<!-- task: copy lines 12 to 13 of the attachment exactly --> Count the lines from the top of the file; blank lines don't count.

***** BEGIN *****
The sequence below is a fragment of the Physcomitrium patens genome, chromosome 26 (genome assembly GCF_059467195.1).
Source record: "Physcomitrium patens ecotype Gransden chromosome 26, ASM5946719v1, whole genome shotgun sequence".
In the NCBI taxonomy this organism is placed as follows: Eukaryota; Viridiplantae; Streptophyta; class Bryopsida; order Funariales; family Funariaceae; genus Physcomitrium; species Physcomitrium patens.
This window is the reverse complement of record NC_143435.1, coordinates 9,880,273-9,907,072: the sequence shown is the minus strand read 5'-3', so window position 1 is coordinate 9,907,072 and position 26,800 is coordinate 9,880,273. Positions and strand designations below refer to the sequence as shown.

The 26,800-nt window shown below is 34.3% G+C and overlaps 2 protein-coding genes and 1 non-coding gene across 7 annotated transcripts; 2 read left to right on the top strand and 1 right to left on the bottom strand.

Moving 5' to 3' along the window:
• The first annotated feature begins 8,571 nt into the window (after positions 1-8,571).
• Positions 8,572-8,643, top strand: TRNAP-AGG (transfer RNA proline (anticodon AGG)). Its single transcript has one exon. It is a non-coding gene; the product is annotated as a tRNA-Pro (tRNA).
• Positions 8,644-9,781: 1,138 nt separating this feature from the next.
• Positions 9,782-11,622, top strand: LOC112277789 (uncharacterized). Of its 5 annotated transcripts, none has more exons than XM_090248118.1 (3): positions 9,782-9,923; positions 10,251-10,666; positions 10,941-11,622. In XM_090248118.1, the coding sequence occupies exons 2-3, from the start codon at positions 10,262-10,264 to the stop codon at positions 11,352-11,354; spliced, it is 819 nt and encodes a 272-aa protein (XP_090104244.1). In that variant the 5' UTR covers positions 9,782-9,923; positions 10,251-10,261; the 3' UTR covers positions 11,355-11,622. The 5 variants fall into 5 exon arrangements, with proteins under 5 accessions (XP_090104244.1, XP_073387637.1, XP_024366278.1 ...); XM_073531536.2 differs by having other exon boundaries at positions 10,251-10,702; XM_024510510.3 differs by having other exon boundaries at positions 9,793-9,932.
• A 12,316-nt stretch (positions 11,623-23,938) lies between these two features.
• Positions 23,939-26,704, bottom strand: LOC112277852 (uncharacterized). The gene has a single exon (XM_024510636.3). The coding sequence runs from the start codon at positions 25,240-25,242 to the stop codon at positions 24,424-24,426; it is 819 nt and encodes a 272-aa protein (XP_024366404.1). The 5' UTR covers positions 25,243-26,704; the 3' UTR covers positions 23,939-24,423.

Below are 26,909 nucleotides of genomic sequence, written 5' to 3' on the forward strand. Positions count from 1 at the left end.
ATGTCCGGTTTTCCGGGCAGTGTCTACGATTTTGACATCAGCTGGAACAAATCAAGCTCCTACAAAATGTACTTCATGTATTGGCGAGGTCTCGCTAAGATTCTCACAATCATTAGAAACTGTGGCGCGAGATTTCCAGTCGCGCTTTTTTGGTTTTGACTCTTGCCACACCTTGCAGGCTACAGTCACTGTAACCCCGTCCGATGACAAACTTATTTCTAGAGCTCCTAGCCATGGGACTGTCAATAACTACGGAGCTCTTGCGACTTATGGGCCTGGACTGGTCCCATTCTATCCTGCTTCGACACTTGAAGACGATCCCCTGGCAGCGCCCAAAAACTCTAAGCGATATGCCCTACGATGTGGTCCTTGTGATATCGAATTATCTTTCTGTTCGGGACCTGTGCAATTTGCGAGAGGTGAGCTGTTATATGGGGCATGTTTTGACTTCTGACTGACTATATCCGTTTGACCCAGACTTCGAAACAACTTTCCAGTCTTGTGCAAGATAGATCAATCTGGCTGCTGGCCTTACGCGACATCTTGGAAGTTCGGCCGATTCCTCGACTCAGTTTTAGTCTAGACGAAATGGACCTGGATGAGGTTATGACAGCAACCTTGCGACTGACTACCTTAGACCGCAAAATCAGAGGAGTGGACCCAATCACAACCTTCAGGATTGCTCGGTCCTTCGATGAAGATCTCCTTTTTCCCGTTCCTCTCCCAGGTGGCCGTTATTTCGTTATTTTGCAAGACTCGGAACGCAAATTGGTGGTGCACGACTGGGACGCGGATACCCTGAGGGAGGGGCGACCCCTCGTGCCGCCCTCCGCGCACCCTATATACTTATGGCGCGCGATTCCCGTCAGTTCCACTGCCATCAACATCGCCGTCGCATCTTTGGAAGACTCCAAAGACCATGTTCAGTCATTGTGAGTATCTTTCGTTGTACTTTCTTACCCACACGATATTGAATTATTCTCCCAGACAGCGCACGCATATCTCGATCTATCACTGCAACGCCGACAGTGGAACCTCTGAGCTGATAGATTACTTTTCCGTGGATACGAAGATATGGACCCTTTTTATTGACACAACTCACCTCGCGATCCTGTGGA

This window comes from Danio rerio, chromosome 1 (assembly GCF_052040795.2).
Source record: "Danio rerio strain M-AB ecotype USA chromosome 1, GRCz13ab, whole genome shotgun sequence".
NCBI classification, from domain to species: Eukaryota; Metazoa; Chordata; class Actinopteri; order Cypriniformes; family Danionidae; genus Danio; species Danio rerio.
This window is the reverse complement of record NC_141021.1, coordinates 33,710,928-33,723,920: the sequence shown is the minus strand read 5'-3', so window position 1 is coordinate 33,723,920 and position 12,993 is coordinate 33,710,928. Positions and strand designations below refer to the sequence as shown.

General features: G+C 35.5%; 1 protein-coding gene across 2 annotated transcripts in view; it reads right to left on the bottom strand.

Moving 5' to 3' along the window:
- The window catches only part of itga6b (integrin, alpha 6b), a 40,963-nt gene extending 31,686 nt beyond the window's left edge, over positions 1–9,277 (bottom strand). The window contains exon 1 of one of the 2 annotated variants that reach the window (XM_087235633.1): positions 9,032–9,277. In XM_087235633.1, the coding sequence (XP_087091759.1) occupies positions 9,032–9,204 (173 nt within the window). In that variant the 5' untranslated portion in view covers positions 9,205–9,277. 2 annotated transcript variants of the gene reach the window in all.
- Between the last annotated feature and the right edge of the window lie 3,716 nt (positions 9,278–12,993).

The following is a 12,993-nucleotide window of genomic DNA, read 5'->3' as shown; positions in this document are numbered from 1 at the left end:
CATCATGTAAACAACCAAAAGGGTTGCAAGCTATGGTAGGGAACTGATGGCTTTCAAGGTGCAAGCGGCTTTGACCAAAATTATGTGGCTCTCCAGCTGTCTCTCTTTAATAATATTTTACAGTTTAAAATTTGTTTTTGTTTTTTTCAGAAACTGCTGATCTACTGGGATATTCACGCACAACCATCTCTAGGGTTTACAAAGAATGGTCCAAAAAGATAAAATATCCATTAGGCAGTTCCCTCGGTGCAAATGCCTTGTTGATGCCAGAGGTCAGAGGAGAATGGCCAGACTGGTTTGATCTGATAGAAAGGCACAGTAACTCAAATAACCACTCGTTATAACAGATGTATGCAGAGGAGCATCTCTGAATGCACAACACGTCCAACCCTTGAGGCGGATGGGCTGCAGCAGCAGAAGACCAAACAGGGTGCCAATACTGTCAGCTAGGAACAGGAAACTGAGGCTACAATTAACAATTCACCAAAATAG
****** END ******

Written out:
• Positions 23,939-26,704, bottom strand: LOC112277852 (uncharacterized). The gene has a single exon (XM_024510636.3). The coding sequence runs from the start codon at positions 25,240-25,242 to the stop codon at positions 24,424-24,426; it is 819 nt and encodes a 272-aa protein (XP_024366404.1). The 5' UTR covers positions 25,243-26,704; the 3' UTR covers positions 23,939-24,423.

Below are 26,909 nucleotides of genomic sequence, written 5' to 3' on the forward strand. Positions count from 1 at the left end.